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Gear Up and Get Out - Getting Started

Posted: 07.06.2018 by Ben Coleman

Gear Up and Get Out Written Guide by Brett Mayer

Guide to Getting Started
Hitting the river for the first time can be an exciting and daunting experience. It may be a
new environment, and the gear is often, at first glance, imposing and unfamiliar. Spending some
time thinking about, and considering the key aspects of the paddling landscape described here,
will hopefully make your initial experiences on the water more enjoyable.
Know the Gear
If you are thinking about hitting the river for the first time, the first step is becoming
familiar with the gear required to paddle safely. Essential gear includes a helmet, sprayskirt,
personal flotation device, throw rope, river shoes, weather dependent protective layers, and of
course a paddle and a kayak.

Keep It Simple
Kayaks come in all shapes and sizes. If you are thinking about running rivers beyond
flatwater and class I rapids, you might want to strongly consider searching for a boat designed
for whitewater. Whitewater boats generally fall into two categories, boats that are designed for
running and descending rivers, and boats that are designed for doing tricks on features like
waves and holes. There are kayaks designed for all kinds of specialized purposes, but if you are
just getting into the sport, keeping things simple is a great idea. A general all purpose river
running kayaking is not the only way to get into the sport, but it can provide a great introductory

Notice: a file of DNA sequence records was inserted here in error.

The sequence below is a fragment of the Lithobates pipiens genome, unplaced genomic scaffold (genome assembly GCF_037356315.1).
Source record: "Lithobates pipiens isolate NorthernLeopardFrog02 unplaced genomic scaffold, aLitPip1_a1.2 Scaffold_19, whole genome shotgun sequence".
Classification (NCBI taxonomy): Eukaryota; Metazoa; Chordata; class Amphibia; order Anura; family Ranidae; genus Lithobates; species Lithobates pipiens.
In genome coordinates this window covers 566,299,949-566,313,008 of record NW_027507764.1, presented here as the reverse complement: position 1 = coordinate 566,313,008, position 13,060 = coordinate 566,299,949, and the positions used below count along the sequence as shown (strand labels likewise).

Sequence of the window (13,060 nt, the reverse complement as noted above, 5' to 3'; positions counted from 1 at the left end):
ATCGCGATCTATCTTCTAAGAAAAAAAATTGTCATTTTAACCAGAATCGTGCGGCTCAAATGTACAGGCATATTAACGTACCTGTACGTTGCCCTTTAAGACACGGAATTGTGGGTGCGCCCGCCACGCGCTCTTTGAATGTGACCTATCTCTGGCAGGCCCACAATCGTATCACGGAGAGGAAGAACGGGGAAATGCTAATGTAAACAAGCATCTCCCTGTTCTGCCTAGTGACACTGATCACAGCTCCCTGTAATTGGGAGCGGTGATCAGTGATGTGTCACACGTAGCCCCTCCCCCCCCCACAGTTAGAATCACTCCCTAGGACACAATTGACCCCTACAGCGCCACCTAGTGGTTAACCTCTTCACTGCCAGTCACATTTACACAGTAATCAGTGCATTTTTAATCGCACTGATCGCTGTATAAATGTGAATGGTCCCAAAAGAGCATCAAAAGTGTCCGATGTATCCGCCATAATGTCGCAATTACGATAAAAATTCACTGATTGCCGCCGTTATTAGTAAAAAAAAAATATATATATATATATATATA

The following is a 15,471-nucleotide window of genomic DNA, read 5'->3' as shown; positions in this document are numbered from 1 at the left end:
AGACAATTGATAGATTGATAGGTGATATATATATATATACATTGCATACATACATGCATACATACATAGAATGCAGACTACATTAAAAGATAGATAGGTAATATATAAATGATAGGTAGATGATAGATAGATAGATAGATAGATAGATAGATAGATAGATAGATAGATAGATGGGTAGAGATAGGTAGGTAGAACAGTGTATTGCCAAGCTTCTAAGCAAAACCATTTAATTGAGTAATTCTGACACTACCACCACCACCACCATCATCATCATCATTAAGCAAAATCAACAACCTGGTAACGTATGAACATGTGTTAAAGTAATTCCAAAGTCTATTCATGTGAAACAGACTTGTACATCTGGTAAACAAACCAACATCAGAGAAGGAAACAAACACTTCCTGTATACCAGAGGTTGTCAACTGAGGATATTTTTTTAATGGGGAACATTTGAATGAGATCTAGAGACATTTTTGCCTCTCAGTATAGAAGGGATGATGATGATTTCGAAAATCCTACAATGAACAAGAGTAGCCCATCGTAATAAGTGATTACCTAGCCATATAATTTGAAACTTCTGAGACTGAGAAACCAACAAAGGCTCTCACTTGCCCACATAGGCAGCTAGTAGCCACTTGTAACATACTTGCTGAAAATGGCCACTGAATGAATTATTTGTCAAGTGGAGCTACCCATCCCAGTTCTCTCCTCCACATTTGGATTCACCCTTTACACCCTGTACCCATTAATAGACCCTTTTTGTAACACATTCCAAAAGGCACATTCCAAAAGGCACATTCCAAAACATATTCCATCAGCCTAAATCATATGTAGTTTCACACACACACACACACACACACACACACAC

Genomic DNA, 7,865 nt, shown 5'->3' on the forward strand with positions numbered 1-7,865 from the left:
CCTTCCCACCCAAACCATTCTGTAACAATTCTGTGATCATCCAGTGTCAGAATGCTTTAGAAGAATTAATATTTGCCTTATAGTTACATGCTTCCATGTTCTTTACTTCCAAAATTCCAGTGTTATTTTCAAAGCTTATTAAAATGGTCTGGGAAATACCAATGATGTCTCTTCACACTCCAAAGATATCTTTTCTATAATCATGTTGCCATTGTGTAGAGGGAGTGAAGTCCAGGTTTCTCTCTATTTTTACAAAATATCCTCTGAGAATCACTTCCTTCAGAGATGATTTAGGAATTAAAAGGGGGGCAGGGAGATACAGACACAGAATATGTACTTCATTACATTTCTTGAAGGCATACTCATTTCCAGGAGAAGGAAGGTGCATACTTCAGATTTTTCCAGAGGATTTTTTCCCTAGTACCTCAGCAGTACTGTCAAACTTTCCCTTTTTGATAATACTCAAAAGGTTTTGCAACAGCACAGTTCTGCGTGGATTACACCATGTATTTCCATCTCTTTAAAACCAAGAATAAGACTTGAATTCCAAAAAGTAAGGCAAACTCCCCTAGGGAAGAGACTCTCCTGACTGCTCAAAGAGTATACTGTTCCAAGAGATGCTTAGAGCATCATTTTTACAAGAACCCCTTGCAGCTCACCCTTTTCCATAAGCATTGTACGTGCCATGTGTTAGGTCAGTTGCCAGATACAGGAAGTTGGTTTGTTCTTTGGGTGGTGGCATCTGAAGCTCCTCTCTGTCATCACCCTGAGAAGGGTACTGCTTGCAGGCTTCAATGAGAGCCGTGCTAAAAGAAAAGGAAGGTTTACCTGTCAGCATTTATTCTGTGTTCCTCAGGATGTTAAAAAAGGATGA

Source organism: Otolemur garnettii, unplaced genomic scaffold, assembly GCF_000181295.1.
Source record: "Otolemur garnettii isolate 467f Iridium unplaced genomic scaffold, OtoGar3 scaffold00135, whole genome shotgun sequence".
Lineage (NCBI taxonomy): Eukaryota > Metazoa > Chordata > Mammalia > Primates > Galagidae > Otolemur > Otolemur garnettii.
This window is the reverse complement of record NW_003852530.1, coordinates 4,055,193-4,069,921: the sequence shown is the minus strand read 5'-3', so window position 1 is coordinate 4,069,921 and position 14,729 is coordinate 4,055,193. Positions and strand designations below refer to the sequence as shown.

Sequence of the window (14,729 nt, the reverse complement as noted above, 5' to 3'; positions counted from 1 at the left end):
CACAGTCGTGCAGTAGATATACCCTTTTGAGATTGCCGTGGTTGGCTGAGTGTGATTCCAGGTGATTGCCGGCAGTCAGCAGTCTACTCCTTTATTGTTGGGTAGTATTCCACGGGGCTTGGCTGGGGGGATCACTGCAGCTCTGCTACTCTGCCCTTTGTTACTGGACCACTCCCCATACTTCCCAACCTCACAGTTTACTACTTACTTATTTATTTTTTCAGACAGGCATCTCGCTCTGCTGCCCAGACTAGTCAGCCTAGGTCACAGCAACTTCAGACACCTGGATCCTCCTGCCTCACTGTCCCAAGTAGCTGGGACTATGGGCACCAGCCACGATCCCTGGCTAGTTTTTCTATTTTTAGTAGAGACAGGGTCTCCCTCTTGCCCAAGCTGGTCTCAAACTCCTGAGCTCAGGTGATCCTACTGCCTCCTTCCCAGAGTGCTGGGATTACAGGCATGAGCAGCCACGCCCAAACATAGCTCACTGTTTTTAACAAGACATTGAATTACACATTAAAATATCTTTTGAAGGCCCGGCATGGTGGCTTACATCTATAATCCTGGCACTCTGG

platform to learn the essential skills for river navigation and safety that will open the door to
future paddling adventures and interests.

Learn to Get Into and Out of the Boat on Land
Getting into the kayak and out of the kayak is often one of the most perplexing parts of
kayaking to people unfamiliar with the sport. The sprayskirt is an essential piece of gear that
consists of the tunnel, (the part the hugs you waist), and the spraydeck, (the part that stretches
around the cockpit rim). The sprayskirt is the piece of gear that serves as the medium between
the paddler and the boat. The kayaker wears the sprayskirt, and the sprayskirt mates to the
boat. The sprayskirt keeps the water from entering the boat while traveling downriver, and
ideally keeps the inside of the boat mostly dry. The grab loop is sewn into the spray skirt. The
grab loop should always be on the outside of the cockpit rim, because if the paddler flips upside
down and cannot perform a roll, pulling the grab loop disconnects the sprayskirt from the cockpit
rim allowing the kayaker to swim to the surface. This may seem scary for some people, but
basically, you pull the grab loop and fall out of the kayak into the river. There is not a whole to
do other than pull, but it is essential that you are comfortable with this skill before you hit the
water. Practice this on land many times before you get to the water. You will get to the water
with a sense of confidence that will help you focus and acquire skills more quickly.

Adjust Your Gear
Adjusting your gear is essential to an awesome day on the water. You want to make
sure that all straps and closures are properly tightened and fastened. You want the tunnel of the
sprayskirt to fit snugly around your waist, your helmet to have minimal movement on your head,
with special attention given toward making sure your helmet, even with some movement, covers
your forehead. The personal flotation device should fit snug to the paddler’s body. It should not
be uncomfortable to breath, but the PFD should also not have significant space or movement